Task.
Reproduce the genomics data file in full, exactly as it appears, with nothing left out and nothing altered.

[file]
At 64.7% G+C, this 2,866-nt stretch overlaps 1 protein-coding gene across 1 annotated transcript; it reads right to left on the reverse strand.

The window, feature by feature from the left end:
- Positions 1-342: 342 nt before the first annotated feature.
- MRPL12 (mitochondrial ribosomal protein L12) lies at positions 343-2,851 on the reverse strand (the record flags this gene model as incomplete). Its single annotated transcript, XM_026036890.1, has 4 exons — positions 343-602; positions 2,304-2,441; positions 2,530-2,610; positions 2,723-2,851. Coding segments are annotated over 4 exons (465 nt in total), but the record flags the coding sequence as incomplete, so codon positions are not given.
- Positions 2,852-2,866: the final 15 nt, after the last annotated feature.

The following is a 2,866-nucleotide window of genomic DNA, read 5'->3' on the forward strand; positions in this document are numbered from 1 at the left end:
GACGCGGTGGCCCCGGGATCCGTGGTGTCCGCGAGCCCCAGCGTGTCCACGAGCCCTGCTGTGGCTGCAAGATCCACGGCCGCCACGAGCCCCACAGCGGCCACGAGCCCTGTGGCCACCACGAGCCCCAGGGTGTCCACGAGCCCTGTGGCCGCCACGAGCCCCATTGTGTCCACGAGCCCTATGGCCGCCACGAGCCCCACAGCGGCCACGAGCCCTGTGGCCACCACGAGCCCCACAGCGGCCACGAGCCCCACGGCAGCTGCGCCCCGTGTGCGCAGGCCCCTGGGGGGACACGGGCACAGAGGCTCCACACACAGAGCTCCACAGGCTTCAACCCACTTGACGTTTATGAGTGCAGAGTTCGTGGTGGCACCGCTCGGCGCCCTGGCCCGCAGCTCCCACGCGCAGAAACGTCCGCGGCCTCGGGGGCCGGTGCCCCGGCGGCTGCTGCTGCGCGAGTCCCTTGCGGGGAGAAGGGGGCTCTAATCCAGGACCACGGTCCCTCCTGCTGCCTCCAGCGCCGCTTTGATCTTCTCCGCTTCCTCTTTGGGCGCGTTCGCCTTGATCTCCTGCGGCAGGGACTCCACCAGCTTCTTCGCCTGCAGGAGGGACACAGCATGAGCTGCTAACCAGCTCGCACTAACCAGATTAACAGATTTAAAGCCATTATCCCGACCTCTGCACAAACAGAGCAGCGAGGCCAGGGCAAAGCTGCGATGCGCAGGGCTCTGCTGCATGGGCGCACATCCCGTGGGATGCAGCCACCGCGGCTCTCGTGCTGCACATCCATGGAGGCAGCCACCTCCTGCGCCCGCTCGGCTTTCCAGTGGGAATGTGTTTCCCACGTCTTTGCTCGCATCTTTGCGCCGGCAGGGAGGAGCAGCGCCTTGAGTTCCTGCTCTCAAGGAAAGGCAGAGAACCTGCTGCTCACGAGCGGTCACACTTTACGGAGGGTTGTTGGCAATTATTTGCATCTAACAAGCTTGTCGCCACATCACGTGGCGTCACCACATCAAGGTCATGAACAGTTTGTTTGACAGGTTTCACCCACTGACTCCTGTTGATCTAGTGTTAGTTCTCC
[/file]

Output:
At 64.7% G+C, this 2,866-nt stretch overlaps 1 protein-coding gene across 1 annotated transcript; it reads right to left on the reverse strand.

The window, feature by feature from the left end:
- Positions 1-342: 342 nt before the first annotated feature.
- MRPL12 (mitochondrial ribosomal protein L12) lies at positions 343-2,851 on the reverse strand (the record flags this gene model as incomplete). Its single annotated transcript, XM_026036890.1, has 4 exons — positions 343-602; positions 2,304-2,441; positions 2,530-2,610; positions 2,723-2,851. Coding segments are annotated over 4 exons (465 nt in total), but the record flags the coding sequence as incomplete, so codon positions are not given.
- Positions 2,852-2,866: the final 15 nt, after the last annotated feature.

The following is a 2,866-nucleotide window of genomic DNA, read 5'->3' on the forward strand; positions in this document are numbered from 1 at the left end:
GACGCGGTGGCCCCGGGATCCGTGGTGTCCGCGAGCCCCAGCGTGTCCACGAGCCCTGCTGTGGCTGCAAGATCCACGGCCGCCACGAGCCCCACAGCGGCCACGAGCCCTGTGGCCACCACGAGCCCCAGGGTGTCCACGAGCCCTGTGGCCGCCACGAGCCCCATTGTGTCCACGAGCCCTATGGCCGCCACGAGCCCCACAGCGGCCACGAGCCCTGTGGCCACCACGAGCCCCACAGCGGCCACGAGCCCCACGGCAGCTGCGCCCCGTGTGCGCAGGCCCCTGGGGGGACACGGGCACAGAGGCTCCACACACAGAGCTCCACAGGCTTCAACCCACTTGACGTTTATGAGTGCAGAGTTCGTGGTGGCACCGCTCGGCGCCCTGGCCCGCAGCTCCCACGCGCAGAAACGTCCGCGGCCTCGGGGGCCGGTGCCCCGGCGGCTGCTGCTGCGCGAGTCCCTTGCGGGGAGAAGGGGGCTCTAATCCAGGACCACGGTCCCTCCTGCTGCCTCCAGCGCCGCTTTGATCTTCTCCGCTTCCTCTTTGGGCGCGTTCGCCTTGATCTCCTGCGGCAGGGACTCCACCAGCTTCTTCGCCTGCAGGAGGGACACAGCATGAGCTGCTAACCAGCTCGCACTAACCAGATTAACAGATTTAAAGCCATTATCCCGACCTCTGCACAAACAGAGCAGCGAGGCCAGGGCAAAGCTGCGATGCGCAGGGCTCTGCTGCATGGGCGCACATCCCGTGGGATGCAGCCACCGCGGCTCTCGTGCTGCACATCCATGGAGGCAGCCACCTCCTGCGCCCGCTCGGCTTTCCAGTGGGAATGTGTTTCCCACGTCTTTGCTCGCATCTTTGCGCCGGCAGGGAGGAGCAGCGCCTTGAGTTCCTGCTCTCAAGGAAAGGCAGAGAACCTGCTGCTCACGAGCGGTCACACTTTACGGAGGGTTGTTGGCAATTATTTGCATCTAACAAGCTTGTCGCCACATCACGTGGCGTCACCACATCAAGGTCATGAACAGTTTGTTTGACAGGTTTCACCCACTGACTCCTGTTGATCTAGTGTTAGTTCTCC